The Online Safety Campaign is conducted by Honor 1000 Movement in elementary public schools in the Philippines not only to raise awareness on human trafficking, but also to inform the students what immediate actions they could take should they experience malicious activities online.
In one of the sessions, one of the Grade 6 students shared that a foreigner chatted her online asking her to send him pictures of her naked in exchange for money. The student immediately blocked the stranger. Meanwhile, another female student shared that a foreigner kept on commenting on her photos which made her uncomfortable. The student also immediately blocked the stranger.
In our efforts to fight online sexual exploitation of children, we continue to hear stories like these from students as young as 11 years old. In Manila, where public schools are overpopulated and teachers are overworked, school officials are also aware of the problem, but are not able to respond as much as they want to due to limited resources and bandwidth. Our efforts to help them in this aspect is changing lives.
Microfinance Women and Staff Supporting Each Other
Because of the pandemic, most of the Philippines has been placed on lockdown since last year. This has challenged our program to adapt and comply with the health protocols that each municipality has set. We are grateful to have a dedicated team who diligently visits each area and client.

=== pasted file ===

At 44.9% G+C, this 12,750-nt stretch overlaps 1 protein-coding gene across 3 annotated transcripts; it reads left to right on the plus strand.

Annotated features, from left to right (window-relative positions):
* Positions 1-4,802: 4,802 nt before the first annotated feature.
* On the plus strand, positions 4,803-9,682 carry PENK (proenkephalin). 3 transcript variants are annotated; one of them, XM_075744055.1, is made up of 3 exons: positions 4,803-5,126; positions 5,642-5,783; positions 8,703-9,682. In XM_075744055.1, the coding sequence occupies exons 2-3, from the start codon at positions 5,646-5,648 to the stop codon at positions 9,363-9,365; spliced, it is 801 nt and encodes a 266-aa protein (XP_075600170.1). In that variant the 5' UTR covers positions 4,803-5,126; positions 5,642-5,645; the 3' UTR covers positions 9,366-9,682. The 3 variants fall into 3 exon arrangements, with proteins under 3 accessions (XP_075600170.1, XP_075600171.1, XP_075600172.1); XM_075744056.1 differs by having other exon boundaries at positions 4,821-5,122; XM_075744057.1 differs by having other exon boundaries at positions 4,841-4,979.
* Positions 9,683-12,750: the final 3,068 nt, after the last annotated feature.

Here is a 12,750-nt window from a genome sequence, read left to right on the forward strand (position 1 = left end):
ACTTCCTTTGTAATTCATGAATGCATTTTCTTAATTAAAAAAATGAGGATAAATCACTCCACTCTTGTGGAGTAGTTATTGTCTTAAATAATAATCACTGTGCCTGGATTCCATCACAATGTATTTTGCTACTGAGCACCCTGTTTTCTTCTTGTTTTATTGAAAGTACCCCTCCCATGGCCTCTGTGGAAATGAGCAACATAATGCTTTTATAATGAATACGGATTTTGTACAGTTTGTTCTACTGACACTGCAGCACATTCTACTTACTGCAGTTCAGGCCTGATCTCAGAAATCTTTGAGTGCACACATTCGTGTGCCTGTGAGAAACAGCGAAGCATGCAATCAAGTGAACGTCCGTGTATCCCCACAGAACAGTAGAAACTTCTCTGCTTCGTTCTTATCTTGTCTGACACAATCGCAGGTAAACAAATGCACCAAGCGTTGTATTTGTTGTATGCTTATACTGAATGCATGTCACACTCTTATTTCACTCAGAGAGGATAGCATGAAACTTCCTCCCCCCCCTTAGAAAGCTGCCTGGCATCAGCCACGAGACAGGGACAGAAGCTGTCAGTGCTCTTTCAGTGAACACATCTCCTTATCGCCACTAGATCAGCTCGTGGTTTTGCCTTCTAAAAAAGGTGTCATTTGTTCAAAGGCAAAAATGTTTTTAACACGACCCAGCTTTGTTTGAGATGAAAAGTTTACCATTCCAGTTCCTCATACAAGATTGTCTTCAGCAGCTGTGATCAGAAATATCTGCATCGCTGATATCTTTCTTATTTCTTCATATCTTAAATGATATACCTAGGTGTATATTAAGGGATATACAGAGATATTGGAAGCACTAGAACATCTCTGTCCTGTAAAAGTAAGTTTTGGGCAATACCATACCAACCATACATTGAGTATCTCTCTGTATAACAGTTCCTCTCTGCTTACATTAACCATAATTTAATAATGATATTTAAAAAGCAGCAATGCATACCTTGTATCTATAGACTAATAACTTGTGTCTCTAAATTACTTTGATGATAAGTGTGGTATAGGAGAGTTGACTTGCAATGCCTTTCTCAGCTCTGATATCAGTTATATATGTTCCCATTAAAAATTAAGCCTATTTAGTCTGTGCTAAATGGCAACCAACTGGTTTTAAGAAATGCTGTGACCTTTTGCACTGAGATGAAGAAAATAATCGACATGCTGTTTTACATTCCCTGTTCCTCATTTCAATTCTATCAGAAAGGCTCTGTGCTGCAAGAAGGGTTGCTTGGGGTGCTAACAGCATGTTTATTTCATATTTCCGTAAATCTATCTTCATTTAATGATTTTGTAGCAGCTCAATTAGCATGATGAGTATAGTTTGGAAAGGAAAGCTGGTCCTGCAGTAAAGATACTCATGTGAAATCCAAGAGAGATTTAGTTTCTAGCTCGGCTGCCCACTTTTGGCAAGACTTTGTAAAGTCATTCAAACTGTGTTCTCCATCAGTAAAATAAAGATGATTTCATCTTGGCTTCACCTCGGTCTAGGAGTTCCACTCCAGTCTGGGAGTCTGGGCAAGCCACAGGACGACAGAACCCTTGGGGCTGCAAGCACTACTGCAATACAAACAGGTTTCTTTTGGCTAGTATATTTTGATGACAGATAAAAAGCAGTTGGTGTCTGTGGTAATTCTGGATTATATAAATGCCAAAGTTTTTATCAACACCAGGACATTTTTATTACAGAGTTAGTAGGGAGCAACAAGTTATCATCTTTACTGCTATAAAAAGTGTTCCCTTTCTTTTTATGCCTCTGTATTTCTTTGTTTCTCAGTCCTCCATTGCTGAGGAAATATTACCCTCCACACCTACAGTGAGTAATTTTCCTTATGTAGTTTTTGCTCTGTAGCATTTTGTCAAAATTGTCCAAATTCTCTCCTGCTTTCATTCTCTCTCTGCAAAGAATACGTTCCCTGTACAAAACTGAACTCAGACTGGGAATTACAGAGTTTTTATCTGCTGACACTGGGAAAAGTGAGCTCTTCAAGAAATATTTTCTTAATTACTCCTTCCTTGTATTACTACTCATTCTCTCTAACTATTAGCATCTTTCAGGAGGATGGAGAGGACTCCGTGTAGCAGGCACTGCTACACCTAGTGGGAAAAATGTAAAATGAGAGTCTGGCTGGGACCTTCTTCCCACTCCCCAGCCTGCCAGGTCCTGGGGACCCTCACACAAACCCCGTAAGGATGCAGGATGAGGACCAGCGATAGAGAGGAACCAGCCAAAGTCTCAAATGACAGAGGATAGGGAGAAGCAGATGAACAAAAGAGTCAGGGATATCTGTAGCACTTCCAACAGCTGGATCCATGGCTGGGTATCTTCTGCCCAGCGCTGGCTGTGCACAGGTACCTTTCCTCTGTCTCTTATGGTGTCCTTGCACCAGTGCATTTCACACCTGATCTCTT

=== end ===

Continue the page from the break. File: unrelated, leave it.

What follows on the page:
After several months of another strict lockdown in Manila, public schools are getting ready once again for module distribution. This allows us to reach out to more students despite schools being closed.
As young as 9 years old, Elaine (name changed for privacy) was pimped by her mom to customers along the street, and at 10 years old, Elaine started working in bars. She was finally rescued a year after and is now safe in shelter.
The journey to sustainability varies for each of the client moms of Honor 1000's Microfinance Program. There are various factors and conditions contributing to this, but one thing remains unchanged and that is the support provided to these moms.
The fight against OSAEC (online sexual abuse and exploitation of children) and human trafficking may be complex and long. But the increased involvement of leaders and advocates encourages us to continue pushing forward.